Hoarding is a popular topic these days and there were a few interesting pieces in the media this past week.
The Smoking Gun has an article about an FBI employee who took classified documents home and when caught he pleaded, “I’m a hoarder.” Unfortunately, there is no credible primary source for this item. All outside articles point back to the Smoking Gun. Nevertheless, this article does raise some serious questions. The American Psychiatric Association has been discussing making hoarding a separate condition in the Diagnostic and Statistical Manual of Mental Disorders (DSM). When and if that happens, will hoarders be considered mentally handicapped and protected by the Americans with Disabilities Act (ADA)? What would “reasonable accomodation” look like? And rather than firing a hoarder for taking confidential information home without authorization will an employer be required to offer help through an Employee Assistance Program (EAP)? Will getting help from a professional organizer be covered by insurance? Will governments be obligated to pay for cleaning up after their poorer citizens? Hmmm.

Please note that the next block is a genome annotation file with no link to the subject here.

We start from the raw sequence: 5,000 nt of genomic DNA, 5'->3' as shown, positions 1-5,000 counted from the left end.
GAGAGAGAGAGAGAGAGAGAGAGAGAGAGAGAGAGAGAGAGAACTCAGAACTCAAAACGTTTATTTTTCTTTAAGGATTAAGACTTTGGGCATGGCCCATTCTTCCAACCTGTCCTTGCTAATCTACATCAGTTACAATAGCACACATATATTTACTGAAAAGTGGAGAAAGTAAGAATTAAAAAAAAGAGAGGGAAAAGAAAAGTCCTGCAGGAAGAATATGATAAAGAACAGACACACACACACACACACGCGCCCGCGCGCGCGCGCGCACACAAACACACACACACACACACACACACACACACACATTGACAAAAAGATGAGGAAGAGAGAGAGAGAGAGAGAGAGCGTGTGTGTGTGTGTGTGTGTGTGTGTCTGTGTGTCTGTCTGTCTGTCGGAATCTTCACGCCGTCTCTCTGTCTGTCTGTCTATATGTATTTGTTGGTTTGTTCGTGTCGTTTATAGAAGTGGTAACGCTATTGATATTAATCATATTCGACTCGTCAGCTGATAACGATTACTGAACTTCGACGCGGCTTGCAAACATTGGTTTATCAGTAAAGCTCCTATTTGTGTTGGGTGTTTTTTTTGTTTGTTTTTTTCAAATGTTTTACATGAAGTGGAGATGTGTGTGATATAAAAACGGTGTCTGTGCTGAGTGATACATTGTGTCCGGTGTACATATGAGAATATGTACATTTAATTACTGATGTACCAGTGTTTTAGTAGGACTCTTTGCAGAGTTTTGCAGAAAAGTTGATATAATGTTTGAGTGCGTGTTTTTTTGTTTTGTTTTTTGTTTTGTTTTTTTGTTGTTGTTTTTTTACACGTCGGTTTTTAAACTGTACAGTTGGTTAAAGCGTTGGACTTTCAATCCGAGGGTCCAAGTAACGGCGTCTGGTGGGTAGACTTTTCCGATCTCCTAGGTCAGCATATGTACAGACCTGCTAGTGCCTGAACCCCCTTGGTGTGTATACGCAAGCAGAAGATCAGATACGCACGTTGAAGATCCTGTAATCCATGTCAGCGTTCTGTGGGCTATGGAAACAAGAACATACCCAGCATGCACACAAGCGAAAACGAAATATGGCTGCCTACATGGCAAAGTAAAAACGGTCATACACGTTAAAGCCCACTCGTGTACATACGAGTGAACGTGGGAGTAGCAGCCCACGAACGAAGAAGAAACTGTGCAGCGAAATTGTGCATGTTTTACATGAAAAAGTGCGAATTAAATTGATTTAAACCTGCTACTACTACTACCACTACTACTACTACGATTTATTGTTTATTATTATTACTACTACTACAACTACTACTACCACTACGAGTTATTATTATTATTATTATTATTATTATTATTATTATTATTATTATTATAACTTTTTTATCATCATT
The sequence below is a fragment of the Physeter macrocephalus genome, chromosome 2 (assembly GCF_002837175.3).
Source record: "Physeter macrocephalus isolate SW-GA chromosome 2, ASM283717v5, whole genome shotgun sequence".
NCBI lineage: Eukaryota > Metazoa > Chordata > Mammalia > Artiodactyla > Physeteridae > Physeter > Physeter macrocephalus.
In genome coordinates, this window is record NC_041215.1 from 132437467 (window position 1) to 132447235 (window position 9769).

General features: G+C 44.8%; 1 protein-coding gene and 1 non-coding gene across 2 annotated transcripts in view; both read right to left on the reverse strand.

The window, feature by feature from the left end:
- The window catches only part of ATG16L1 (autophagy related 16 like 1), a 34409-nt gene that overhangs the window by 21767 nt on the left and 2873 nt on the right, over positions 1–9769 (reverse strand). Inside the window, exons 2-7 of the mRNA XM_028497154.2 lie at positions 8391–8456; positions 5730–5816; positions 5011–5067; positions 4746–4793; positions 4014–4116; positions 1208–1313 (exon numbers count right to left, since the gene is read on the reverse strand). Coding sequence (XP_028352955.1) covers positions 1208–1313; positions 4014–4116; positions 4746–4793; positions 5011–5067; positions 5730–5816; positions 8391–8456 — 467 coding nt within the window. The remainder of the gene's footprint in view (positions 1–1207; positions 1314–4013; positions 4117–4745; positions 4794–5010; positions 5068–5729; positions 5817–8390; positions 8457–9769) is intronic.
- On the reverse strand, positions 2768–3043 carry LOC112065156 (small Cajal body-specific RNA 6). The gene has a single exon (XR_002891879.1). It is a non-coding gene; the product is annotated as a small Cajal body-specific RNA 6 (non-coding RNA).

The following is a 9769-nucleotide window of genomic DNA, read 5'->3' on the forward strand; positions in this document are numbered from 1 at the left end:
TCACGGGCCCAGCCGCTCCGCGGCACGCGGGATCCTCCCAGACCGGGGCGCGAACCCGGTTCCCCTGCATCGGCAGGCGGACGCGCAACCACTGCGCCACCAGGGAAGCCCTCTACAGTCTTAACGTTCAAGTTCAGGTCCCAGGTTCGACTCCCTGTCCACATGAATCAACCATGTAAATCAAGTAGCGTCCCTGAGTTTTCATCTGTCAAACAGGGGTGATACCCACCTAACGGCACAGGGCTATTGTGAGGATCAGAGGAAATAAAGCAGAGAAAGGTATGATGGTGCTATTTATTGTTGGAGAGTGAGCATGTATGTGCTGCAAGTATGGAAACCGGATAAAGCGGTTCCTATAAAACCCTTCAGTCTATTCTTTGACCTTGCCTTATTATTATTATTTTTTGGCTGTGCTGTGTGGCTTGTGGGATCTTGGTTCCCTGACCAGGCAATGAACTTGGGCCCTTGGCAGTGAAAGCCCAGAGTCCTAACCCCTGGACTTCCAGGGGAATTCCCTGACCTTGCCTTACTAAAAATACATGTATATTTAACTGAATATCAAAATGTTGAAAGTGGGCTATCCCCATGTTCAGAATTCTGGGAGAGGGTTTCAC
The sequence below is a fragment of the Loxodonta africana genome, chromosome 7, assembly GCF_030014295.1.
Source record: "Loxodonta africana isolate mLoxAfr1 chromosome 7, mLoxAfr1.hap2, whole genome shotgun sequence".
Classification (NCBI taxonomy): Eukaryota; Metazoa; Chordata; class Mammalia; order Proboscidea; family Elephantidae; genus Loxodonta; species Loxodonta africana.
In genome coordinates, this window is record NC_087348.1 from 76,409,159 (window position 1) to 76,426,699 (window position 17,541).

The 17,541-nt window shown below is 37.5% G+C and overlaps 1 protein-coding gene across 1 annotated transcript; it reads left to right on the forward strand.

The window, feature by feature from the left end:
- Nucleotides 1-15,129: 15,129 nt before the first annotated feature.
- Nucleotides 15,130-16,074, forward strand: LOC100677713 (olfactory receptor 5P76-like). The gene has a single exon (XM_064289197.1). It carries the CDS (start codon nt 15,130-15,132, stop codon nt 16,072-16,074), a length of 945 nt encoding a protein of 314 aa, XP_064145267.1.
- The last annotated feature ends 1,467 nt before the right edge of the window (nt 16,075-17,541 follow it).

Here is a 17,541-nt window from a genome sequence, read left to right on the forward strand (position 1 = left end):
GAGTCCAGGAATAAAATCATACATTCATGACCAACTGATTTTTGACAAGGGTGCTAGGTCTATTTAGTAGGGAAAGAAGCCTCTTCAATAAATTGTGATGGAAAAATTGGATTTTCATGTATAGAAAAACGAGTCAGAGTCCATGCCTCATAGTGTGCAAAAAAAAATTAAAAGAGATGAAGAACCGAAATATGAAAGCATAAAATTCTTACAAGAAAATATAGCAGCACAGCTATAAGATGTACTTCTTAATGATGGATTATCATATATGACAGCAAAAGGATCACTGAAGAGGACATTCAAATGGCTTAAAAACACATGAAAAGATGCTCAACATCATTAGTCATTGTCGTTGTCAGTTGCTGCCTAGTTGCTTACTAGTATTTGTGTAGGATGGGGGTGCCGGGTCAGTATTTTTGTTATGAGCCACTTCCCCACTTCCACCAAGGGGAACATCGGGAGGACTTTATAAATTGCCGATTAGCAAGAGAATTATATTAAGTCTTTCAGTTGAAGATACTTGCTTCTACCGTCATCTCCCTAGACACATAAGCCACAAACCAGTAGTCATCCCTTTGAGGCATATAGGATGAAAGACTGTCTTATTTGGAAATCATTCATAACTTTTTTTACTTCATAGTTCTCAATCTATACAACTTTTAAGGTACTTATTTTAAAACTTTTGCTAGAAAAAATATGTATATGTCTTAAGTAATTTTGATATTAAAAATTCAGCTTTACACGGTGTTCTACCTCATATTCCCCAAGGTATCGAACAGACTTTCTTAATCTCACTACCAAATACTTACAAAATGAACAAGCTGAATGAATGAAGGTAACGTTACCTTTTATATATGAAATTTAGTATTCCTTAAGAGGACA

Anderson Cooper had an episode, “My Mom is a Hoarder” and in the audience was Miranda, a recovering hoarder who had appeared on TLC’s Hoarding: Buried Alive. Afterwards she shared her thoughts with the producers. It’s worth a listen. Everyone needs help sometimes and it shouldn’t be embarassing to ask for it. Congratulations and good luck to Miranda, recovery is a long hard road.
Finally, we had a sad news item here in metro DC. The local ABC affiliate talked about a fire at a hoarder’s house in Maryland and had a bunch of photos of hoarders’ homes from several counties in the area. It’s a tragic event. Hoarder’s homes are often filled with flammables, combustibles, toxic chemicals and other biological hazards. The situation gets even worse as the home falls in to disrepair due to lack of access, lack of funds or an unwillingness to let repairman in to maintain the structure. A fire can rage out of control despite fire fighters’ best efforts and the home can become practically impassable even without a fire. We can only hope that people at risk take Miranda’s advice and reach out for the support of their family, friends, and the help of professionals.